A development plan: A short, medium and long-term. A development plan that is goal orientated, goal focused and most importantly goal driven rather than coach driven. So you want it to be goal driven. You want people to buy into the fact of what the goals are. Ability to focus on the goals and they are moving targets at all times. You can never have a stationary target in this field of endeavor in swimming, nor sport I guess because it is going to move. The standards set at one meet will be different at the next meet and you have to accept that you have to go to the highest level.
Development and maintenance of a healthy body, and illness and injury prevention. For instance we in British swimming accept that the beds at the Olympic village next year will not be of the higher quality or high enough standard so we have all our athletes today that have chances of making the Olympic team with good quality air mattresses and little generators and they sleep on this 365 days a year. So whether at camp, at competition, in the home they have a standard of rest and recovery that will be the same no matter what. So I think those sorts of little things are very important.
Medical screening and fitness screening, checking alignments, making sure your athlete is not going to get injured at the wrong time or ill at the wrong time. Trying to log each year when their periods of sickness are, knowing that just before, just as you change from the work load into taper there is always an area of concern for sickness. Right at the very back end of a meet if it is a six or seven day meet as you come out of it the immune system is down so that you have to take the protection mechanisms to make sure your athlete doesn’t get ill. An understanding of external and internal pressures, understand that what is going to be placed on them at the toughest meet that they are going to face. For me, I have a set of standards in Great Britain and I have a set of standards that I know are going to exist at the Olympic Games. The closer that I can move those two standards together and have athletes and coaches experience that often and frequent is going to be a determining factor in what we can achieve at that major meet each year and that is the same. It’s the same if you have a club situation. You have to train the athlete to be ready to have and handle whatever the conditions are at the national championships or your regional championships or whatever it may be. No good training down here to compete up there. You have to train up there to compete down here and that is a very important philosophy I think. For me it is anyway.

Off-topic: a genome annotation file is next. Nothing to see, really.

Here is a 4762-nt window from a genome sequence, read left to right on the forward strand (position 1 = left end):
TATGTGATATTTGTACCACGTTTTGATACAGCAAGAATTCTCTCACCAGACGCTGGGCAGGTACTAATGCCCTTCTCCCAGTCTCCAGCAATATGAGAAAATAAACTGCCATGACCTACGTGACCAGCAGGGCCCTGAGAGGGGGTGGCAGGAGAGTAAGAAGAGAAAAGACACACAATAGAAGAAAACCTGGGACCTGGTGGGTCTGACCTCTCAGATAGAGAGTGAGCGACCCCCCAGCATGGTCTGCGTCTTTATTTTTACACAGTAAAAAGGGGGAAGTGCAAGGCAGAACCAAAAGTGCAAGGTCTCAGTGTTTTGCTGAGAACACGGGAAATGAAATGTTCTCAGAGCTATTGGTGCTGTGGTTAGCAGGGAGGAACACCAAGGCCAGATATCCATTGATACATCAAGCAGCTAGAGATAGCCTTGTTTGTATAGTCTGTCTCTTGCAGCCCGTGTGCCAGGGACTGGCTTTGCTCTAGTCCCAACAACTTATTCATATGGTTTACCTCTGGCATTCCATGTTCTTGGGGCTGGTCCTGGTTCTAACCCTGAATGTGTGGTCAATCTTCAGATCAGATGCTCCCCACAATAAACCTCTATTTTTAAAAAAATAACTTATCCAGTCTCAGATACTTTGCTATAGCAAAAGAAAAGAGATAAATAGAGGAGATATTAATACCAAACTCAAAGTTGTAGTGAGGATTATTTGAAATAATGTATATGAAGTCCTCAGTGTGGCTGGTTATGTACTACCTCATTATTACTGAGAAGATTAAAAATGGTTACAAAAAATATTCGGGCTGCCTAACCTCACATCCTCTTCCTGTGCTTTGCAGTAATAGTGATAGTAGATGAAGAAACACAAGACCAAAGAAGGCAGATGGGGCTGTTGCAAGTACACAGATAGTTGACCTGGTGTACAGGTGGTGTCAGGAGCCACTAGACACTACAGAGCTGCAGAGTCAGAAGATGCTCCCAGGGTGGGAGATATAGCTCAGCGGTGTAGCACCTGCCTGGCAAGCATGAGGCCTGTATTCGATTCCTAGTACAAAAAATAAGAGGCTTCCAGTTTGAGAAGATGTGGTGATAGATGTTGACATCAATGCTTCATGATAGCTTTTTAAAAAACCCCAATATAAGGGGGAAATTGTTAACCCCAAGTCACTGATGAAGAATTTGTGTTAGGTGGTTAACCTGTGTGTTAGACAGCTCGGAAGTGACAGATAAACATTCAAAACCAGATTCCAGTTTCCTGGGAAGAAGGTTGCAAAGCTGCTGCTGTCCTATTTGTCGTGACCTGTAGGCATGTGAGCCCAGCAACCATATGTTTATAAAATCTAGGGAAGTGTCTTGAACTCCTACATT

Ability to do the work under all conditions, but great athletes and great coaches do the work no matter what the conditions are. So, you have to win on your worst day. You have to be able to go out on your worst possible day: mother got run over by a bus, the pet canary died, the coach doesn’t love you and the boyfriend has just found another girlfriend or vice versa. You have to swim your best time on that day. You didn’t sleep all night. The fire alarms went off, whatever it is you have to do it, no matter what. But it has to apply to training on a daily basis. The motivation isn’t about being excited before the meet, it is what you do every day in preparation for that major assault, an understanding of how to rehearse control strategies on competition days.
I always ask athletes, how many times have you simulated or raced your heat swim at training? If you go into a major meet surely you had to have swum your heat time 10-15-20 times at training in the last six months. If you haven’t, you haven’t rehearsed in the morning for what is going to happen at the major meet so I think that is important.
An understanding of luck. Now luck is something that always happens to someone else, right? So you have to understand that the weather, the food, competitions, competitors, worst case days, but best performance. You have to create it. You have to make it happen. You can’t just let it happen. If you make it happen in training you can let it happen in competition. If you let it happen in training you have to make it happen in competition, not a good philosophy. So, periods of time the training environment has to replicate the level at which you wish to compete or higher. At least on a once a week basis and you create that by the intensity of your attitude and how you prepare athletes. How much you make them do it in the top conditions and they have to be ready to accept that and you ought not, you have heard and watched strategies I am sure.
You walk into the pool and you write up the workout on the board, put all the details in it, they all read it. You do the same, whatever you have gotten written down; the first 200 easy or 200 with X pace and you have them do that and then you immediately call a completely different workout. And they are all looking at you, looking at the workout board and they say “what did you put it up there for coach?” Why, I just wanted to see what that workout looked like. And I didn’t like it so we are doing something different. They have to be ready for that or half way through the workout you move off and do something. Or you put warm-up and you just put 50s and they will say how many and you say well how ever many it takes. Some it will take 10, some it will take 20, some it will take 40 because if you don’t everybody comes down to the lowest common denominator.